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Testing plastics for suitability for use with fatty foods
How plastics can be assessed to determine the amount of migrateable substances that can transfer into food.
The use of plastic materials in the preparation and storage of foods has been increasing since the introduction of the first synthetic polymer. This is due to the fact that plastics are very versatile compounds, and with the addition of chemicals such as plasticisers and stabilisers, their properties can be adapted to fit many purposes.
It is with these additives that concern for human health can sometimes occur. The actual polymer, with its high molecular mass, usually has no health risks, as it cannot be absorbed in the body. However, some additives with lower molecular masses, residual monomers and decomposition products can be hazardous to health (see the box 'Health hazards from plastic additives'). The purpose of migration testing is to ensure that the amount of migration from the plastic test specimen is below the maximum amount specified by European regulations, so any impact from these migrated compounds should be negligible.
|Health hazards from plastic additives|
|There is ongoing research into the effects of some plastic additives on human health. Additives which are known to be hazardous to health can be found in the ‘union list’ of chemicals in regulation 10/2011, Annex I table 1. Specific migration limits are assigned to those chemicals about which health concerns have been raised. Examples include vinyl chloride monomer (the precursor to PVC), which may cause cancer, and certain phthalate plasticisers (such as Bis (2-ethylhexyl) phthalate – DEHP), which may damage fertility and cause harm to the unborn child.|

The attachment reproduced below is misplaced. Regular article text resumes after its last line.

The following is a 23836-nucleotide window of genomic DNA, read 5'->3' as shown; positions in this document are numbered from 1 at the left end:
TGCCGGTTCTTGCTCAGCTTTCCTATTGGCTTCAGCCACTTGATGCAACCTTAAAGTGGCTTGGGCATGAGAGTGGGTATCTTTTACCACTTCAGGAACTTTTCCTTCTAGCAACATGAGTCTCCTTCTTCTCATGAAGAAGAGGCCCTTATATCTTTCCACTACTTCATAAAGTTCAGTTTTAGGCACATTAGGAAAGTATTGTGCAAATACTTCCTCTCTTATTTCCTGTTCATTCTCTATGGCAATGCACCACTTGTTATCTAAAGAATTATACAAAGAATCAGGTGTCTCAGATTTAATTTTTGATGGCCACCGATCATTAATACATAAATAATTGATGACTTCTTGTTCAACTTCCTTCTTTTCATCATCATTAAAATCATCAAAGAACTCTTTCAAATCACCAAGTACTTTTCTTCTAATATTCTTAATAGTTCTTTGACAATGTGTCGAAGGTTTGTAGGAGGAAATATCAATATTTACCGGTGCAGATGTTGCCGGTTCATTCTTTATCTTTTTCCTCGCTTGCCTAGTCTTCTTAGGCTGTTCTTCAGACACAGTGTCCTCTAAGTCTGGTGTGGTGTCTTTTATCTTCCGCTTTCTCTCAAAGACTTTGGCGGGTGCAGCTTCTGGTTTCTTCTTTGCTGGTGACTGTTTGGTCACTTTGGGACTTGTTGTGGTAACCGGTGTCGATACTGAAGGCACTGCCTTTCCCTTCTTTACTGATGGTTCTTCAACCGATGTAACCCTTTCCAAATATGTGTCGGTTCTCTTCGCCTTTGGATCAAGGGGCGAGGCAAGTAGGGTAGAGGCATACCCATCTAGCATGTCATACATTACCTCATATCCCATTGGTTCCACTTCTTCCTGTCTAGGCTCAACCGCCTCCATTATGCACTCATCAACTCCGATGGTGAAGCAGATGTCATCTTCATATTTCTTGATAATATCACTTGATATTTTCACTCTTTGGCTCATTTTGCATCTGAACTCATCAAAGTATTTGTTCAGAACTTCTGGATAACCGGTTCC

The type of compound that could migrate from the food contact material into the food depends on the type of food and the conditions of use (that is, the duration of the contact and the temperature at which the contact takes place).
To mimic what might happen with actual contact with food, different simulants are selected, depending on the conditions of use. Aqueous foods are able to extract hydrophilic compounds – those that to some extent dissolve in water – and fatty foods (such as chocolate, cakes, nuts, butter and meat) are able to extract 'lipophilic' compounds, which to some extent dissolve in fats and oils. The aim of the testing is to quantify the total amount that will be extracted into each simulant – the overall migration.
EU Regulation 10/2011
European Commission Regulation No.10/2011 defines the food simulants to be used, and the foods for which they replicate contact. These are:
- simulant A – 10 per cent ethanol, for foods with hydrophilic character
- simulant B – 3 per cent acetic acid, for foods with a pH below 4.5
- simulant C – 20 per cent ethanol, for alcoholic foods with an alcohol content up to 20 per cent
- simulant D1 – 50 per cent ethanol, for oil and water mixtures and alcohol content above 20 per cent
- simulant D2 – vegetable oil, with a regulation specified fatty acid distribution, for fatty foods
- simulant E – poly (2, 6-diphenyl-p-phenylene oxide), particle size 60 to 80 mesh, pore size 200 nm, for testing in dry foods.
Simulants A, B, C and D1 are volumetric solutions made up in deionised water.
The assignment of which simulant is appropriate for specific foods is laid out in Annex 3 of regulation 10/2011, which is of particular importance for the food packaging industry. Also stated are the groups of food simulants required for testing the suitability for contact with combinations of food types. Each simulant is tested separately on individual test specimens.
Suitability with fatty foodstuffs
For the testing of fatty food contact suitability, simulant D2 is used. This simulant is used in overall migration determinations for foods that contain free fats at the surface, such as fried foods and those preserved in oil, as well as in testing for the suitability for contact with ‘all food types’. Simulant D2 is used to determine the amount of lipophilic constituents extracted from the item or article.